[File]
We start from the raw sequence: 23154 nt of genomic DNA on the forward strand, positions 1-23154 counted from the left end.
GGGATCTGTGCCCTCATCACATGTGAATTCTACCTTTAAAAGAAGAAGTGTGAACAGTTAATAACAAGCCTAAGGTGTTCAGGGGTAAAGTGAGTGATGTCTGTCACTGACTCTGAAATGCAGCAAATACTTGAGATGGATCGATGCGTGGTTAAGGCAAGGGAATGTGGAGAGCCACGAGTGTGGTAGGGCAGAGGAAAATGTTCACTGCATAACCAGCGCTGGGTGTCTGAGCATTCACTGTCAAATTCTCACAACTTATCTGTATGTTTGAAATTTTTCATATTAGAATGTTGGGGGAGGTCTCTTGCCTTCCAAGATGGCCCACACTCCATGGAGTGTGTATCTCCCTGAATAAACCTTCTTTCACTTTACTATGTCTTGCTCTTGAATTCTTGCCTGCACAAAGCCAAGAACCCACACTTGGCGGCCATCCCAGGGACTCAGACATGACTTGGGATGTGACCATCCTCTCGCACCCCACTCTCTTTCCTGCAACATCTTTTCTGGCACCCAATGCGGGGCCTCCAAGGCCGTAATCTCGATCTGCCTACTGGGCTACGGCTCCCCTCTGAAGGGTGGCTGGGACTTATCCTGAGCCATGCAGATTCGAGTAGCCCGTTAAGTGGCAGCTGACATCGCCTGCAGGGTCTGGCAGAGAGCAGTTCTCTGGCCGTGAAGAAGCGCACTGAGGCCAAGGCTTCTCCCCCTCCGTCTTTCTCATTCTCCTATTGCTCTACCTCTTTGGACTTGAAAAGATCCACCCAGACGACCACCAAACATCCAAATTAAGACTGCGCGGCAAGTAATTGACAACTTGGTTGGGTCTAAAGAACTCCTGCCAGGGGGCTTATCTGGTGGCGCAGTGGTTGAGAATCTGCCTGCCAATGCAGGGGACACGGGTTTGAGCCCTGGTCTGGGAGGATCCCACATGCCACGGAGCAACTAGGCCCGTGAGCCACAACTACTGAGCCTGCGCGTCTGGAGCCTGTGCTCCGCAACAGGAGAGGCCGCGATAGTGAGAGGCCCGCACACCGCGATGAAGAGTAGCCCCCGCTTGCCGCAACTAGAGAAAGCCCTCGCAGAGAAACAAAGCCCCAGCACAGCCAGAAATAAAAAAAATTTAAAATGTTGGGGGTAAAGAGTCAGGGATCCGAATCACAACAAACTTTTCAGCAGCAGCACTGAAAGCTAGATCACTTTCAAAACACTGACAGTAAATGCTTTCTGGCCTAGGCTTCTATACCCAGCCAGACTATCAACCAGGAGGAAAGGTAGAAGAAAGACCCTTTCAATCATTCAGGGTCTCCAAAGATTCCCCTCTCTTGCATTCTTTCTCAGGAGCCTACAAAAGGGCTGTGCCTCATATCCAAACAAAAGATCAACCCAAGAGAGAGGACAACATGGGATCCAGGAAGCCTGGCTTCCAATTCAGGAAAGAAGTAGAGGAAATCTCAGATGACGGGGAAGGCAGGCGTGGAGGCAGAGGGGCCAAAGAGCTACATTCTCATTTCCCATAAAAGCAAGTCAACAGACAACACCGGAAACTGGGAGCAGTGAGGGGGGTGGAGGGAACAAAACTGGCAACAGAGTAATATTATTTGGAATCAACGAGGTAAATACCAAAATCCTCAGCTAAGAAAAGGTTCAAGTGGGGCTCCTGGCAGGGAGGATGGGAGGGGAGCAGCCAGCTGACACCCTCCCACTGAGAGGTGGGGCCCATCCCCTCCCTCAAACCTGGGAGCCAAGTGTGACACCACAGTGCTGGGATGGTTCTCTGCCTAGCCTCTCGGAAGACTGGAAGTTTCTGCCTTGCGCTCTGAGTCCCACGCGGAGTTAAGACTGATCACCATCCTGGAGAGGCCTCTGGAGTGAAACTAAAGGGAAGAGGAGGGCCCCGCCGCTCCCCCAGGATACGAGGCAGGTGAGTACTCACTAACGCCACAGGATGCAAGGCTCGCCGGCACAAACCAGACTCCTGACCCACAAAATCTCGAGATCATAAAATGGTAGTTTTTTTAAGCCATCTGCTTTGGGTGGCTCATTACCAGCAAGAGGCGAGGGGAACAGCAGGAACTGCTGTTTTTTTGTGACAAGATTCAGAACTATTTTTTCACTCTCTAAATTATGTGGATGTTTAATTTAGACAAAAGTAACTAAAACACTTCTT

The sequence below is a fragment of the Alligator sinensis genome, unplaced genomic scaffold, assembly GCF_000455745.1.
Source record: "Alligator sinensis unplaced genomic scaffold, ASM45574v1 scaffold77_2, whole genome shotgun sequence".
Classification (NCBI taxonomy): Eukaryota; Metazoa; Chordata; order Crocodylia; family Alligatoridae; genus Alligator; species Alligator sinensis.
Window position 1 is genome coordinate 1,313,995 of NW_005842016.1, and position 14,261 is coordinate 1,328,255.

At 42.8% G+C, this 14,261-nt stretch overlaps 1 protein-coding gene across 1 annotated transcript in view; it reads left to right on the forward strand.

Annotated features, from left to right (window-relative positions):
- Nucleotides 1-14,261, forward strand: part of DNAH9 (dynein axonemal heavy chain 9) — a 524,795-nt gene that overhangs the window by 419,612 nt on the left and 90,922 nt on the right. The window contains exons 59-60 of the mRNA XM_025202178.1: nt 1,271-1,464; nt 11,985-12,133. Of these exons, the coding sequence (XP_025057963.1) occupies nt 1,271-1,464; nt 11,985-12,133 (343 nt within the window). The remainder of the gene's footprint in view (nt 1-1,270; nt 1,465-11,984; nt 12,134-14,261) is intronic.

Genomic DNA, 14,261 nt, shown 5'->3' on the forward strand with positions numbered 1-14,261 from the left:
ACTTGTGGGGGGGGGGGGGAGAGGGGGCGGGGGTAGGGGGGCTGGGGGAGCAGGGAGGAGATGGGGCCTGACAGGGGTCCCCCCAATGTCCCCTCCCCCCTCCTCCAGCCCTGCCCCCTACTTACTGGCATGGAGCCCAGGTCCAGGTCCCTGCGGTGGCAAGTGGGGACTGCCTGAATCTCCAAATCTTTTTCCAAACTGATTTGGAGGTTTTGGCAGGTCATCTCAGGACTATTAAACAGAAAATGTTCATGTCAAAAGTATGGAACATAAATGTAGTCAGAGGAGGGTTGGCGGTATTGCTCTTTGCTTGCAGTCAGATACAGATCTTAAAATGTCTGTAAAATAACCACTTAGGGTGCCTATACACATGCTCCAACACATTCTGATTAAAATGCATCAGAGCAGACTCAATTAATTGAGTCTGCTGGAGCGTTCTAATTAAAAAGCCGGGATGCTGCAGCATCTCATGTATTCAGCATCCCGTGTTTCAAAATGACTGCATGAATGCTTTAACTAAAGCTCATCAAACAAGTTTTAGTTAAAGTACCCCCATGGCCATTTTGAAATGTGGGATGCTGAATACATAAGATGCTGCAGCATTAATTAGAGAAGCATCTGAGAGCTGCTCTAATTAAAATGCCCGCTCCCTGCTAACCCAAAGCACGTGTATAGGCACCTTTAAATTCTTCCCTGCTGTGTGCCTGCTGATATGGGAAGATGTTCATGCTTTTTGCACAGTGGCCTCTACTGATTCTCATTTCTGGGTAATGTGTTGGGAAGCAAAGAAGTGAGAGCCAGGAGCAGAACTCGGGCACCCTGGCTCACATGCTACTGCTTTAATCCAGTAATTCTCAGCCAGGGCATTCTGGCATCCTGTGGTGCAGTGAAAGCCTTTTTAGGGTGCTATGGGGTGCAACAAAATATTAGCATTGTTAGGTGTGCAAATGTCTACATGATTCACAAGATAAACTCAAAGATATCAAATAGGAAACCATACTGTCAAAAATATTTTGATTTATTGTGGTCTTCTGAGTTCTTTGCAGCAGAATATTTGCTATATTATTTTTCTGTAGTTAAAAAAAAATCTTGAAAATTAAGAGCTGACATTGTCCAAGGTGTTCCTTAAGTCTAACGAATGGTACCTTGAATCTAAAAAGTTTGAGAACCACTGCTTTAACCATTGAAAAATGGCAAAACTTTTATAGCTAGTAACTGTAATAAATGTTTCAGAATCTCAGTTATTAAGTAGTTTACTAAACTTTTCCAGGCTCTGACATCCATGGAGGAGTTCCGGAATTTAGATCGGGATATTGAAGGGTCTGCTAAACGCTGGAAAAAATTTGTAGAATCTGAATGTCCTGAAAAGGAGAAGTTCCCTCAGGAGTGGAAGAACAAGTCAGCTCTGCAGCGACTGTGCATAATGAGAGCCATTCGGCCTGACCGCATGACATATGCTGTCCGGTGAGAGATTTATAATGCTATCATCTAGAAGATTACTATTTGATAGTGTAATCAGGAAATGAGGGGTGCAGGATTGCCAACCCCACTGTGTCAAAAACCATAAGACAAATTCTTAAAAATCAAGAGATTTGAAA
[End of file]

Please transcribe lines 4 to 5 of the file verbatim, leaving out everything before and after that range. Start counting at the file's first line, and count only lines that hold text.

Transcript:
Source record: "Alligator sinensis unplaced genomic scaffold, ASM45574v1 scaffold77_2, whole genome shotgun sequence".
Classification (NCBI taxonomy): Eukaryota; Metazoa; Chordata; order Crocodylia; family Alligatoridae; genus Alligator; species Alligator sinensis.